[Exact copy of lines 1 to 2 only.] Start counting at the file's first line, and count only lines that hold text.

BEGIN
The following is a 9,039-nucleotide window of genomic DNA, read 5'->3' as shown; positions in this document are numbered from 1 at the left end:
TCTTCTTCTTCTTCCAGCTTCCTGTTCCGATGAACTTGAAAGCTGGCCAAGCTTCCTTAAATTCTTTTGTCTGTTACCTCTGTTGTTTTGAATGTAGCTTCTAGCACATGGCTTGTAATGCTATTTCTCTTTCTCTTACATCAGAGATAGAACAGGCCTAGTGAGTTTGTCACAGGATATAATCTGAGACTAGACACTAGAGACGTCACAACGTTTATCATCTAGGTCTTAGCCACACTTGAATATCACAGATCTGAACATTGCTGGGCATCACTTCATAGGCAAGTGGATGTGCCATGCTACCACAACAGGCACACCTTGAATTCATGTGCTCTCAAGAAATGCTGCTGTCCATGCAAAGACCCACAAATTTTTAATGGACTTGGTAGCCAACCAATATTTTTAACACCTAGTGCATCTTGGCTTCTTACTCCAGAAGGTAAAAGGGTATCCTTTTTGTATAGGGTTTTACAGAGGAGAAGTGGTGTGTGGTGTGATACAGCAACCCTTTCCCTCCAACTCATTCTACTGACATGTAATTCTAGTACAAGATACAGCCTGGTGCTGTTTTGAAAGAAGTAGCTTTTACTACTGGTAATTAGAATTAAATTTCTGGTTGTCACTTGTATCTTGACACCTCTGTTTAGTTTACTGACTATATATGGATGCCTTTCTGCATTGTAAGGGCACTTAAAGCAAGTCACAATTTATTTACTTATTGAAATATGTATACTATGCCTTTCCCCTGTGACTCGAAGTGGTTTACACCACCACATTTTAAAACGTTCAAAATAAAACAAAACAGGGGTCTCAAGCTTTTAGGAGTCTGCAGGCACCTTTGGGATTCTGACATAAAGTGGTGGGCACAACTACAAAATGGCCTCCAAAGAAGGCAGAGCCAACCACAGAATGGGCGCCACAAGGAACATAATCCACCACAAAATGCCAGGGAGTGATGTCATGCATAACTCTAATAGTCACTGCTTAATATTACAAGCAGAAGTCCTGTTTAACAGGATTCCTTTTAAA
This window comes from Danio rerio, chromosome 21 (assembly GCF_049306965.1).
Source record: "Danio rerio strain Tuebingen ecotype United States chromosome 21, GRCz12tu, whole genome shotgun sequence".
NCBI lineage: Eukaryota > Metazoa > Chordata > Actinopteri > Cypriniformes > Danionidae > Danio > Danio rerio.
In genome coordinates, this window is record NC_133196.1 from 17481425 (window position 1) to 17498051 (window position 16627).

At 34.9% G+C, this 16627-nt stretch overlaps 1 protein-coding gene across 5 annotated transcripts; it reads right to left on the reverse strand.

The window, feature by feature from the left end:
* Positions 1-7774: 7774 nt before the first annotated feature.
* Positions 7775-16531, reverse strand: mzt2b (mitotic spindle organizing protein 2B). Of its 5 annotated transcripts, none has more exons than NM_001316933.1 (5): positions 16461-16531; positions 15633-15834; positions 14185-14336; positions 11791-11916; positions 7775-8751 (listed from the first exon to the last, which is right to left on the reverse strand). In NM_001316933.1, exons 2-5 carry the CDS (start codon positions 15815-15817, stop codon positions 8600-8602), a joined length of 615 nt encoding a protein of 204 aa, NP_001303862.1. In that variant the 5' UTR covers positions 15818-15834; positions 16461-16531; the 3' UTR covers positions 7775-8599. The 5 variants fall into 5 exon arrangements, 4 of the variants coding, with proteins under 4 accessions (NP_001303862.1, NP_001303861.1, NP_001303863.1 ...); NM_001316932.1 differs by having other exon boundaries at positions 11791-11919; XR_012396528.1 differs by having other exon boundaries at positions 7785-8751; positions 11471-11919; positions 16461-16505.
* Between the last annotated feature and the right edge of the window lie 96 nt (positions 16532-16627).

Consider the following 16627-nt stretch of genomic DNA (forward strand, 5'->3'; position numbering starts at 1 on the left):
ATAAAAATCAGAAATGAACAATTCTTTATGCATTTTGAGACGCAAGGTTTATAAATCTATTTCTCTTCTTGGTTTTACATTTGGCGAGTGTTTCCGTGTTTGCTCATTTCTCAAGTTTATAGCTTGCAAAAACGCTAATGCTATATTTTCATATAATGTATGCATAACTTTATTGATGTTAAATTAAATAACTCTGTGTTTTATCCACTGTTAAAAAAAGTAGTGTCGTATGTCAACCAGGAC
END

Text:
The following is a 9,039-nucleotide window of genomic DNA, read 5'->3' as shown; positions in this document are numbered from 1 at the left end:
TCTTCTTCTTCTTCCAGCTTCCTGTTCCGATGAACTTGAAAGCTGGCCAAGCTTCCTTAAATTCTTTTGTCTGTTACCTCTGTTGTTTTGAATGTAGCTTCTAGCACATGGCTTGTAATGCTATTTCTCTTTCTCTTACATCAGAGATAGAACAGGCCTAGTGAGTTTGTCACAGGATATAATCTGAGACTAGACACTAGAGACGTCACAACGTTTATCATCTAGGTCTTAGCCACACTTGAATATCACAGATCTGAACATTGCTGGGCATCACTTCATAGGCAAGTGGATGTGCCATGCTACCACAACAGGCACACCTTGAATTCATGTGCTCTCAAGAAATGCTGCTGTCCATGCAAAGACCCACAAATTTTTAATGGACTTGGTAGCCAACCAATATTTTTAACACCTAGTGCATCTTGGCTTCTTACTCCAGAAGGTAAAAGGGTATCCTTTTTGTATAGGGTTTTACAGAGGAGAAGTGGTGTGTGGTGTGATACAGCAACCCTTTCCCTCCAACTCATTCTACTGACATGTAATTCTAGTACAAGATACAGCCTGGTGCTGTTTTGAAAGAAGTAGCTTTTACTACTGGTAATTAGAATTAAATTTCTGGTTGTCACTTGTATCTTGACACCTCTGTTTAGTTTACTGACTATATATGGATGCCTTTCTGCATTGTAAGGGCACTTAAAGCAAGTCACAATTTATTTACTTATTGAAATATGTATACTATGCCTTTCCCCTGTGACTCGAAGTGGTTTACACCACCACATTTTAAAACGTTCAAAATAAAACAAAACAGGGGTCTCAAGCTTTTAGGAGTCTGCAGGCACCTTTGGGATTCTGACATAAAGTGGTGGGCACAACTACAAAATGGCCTCCAAAGAAGGCAGAGCCAACCACAGAATGGGCGCCACAAGGAACATAATCCACCACAAAATGCCAGGGAGTGATGTCATGCATAACTCTAATAGTCACTGCTTAATATTACAAGCAGAAGTCCTGTTTAACAGGATTCCTTTTAAA